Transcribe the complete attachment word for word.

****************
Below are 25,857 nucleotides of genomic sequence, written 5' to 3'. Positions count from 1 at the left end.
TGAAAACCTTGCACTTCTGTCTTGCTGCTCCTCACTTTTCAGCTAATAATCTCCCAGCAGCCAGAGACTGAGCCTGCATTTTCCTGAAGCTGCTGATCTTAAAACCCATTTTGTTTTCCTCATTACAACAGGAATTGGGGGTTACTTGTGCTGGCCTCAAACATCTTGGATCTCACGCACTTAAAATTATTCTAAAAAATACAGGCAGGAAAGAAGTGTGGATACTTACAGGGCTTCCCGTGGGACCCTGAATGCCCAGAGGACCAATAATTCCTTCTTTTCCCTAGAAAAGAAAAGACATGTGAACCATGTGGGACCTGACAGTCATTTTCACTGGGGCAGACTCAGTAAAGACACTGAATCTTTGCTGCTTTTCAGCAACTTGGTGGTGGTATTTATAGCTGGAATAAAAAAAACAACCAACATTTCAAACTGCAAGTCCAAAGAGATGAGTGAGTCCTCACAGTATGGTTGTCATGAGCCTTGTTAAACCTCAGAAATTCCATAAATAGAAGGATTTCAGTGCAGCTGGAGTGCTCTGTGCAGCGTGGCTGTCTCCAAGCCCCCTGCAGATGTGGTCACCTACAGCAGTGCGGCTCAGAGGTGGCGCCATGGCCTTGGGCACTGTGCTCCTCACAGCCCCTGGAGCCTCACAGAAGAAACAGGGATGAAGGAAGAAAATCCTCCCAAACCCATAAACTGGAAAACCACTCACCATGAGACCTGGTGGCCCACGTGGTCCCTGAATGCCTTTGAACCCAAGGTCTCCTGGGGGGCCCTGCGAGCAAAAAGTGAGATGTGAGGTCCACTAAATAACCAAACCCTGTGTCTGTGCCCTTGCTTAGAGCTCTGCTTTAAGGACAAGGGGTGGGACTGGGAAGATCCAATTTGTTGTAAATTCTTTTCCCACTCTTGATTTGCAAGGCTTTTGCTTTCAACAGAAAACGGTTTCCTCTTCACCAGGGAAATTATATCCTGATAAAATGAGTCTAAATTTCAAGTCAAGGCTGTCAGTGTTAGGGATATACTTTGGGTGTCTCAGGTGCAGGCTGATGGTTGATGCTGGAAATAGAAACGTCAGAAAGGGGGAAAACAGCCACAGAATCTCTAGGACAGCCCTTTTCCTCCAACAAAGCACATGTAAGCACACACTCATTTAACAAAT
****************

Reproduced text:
Below are 25,857 nucleotides of genomic sequence, written 5' to 3'. Positions count from 1 at the left end.
TGAAAACCTTGCACTTCTGTCTTGCTGCTCCTCACTTTTCAGCTAATAATCTCCCAGCAGCCAGAGACTGAGCCTGCATTTTCCTGAAGCTGCTGATCTTAAAACCCATTTTGTTTTCCTCATTACAACAGGAATTGGGGGTTACTTGTGCTGGCCTCAAACATCTTGGATCTCACGCACTTAAAATTATTCTAAAAAATACAGGCAGGAAAGAAGTGTGGATACTTACAGGGCTTCCCGTGGGACCCTGAATGCCCAGAGGACCAATAATTCCTTCTTTTCCCTAGAAAAGAAAAGACATGTGAACCATGTGGGACCTGACAGTCATTTTCACTGGGGCAGACTCAGTAAAGACACTGAATCTTTGCTGCTTTTCAGCAACTTGGTGGTGGTATTTATAGCTGGAATAAAAAAAACAACCAACATTTCAAACTGCAAGTCCAAAGAGATGAGTGAGTCCTCACAGTATGGTTGTCATGAGCCTTGTTAAACCTCAGAAATTCCATAAATAGAAGGATTTCAGTGCAGCTGGAGTGCTCTGTGCAGCGTGGCTGTCTCCAAGCCCCCTGCAGATGTGGTCACCTACAGCAGTGCGGCTCAGAGGTGGCGCCATGGCCTTGGGCACTGTGCTCCTCACAGCCCCTGGAGCCTCACAGAAGAAACAGGGATGAAGGAAGAAAATCCTCCCAAACCCATAAACTGGAAAACCACTCACCATGAGACCTGGTGGCCCACGTGGTCCCTGAATGCCTTTGAACCCAAGGTCTCCTGGGGGGCCCTGCGAGCAAAAAGTGAGATGTGAGGTCCACTAAATAACCAAACCCTGTGTCTGTGCCCTTGCTTAGAGCTCTGCTTTAAGGACAAGGGGTGGGACTGGGAAGATCCAATTTGTTGTAAATTCTTTTCCCACTCTTGATTTGCAAGGCTTTTGCTTTCAACAGAAAACGGTTTCCTCTTCACCAGGGAAATTATATCCTGATAAAATGAGTCTAAATTTCAAGTCAAGGCTGTCAGTGTTAGGGATATACTTTGGGTGTCTCAGGTGCAGGCTGATGGTTGATGCTGGAAATAGAAACGTCAGAAAGGGGGAAAACAGCCACAGAATCTCTAGGACAGCCCTTTTCCTCCAACAAAGCACATGTAAGCACACACTCATTTAACAAAT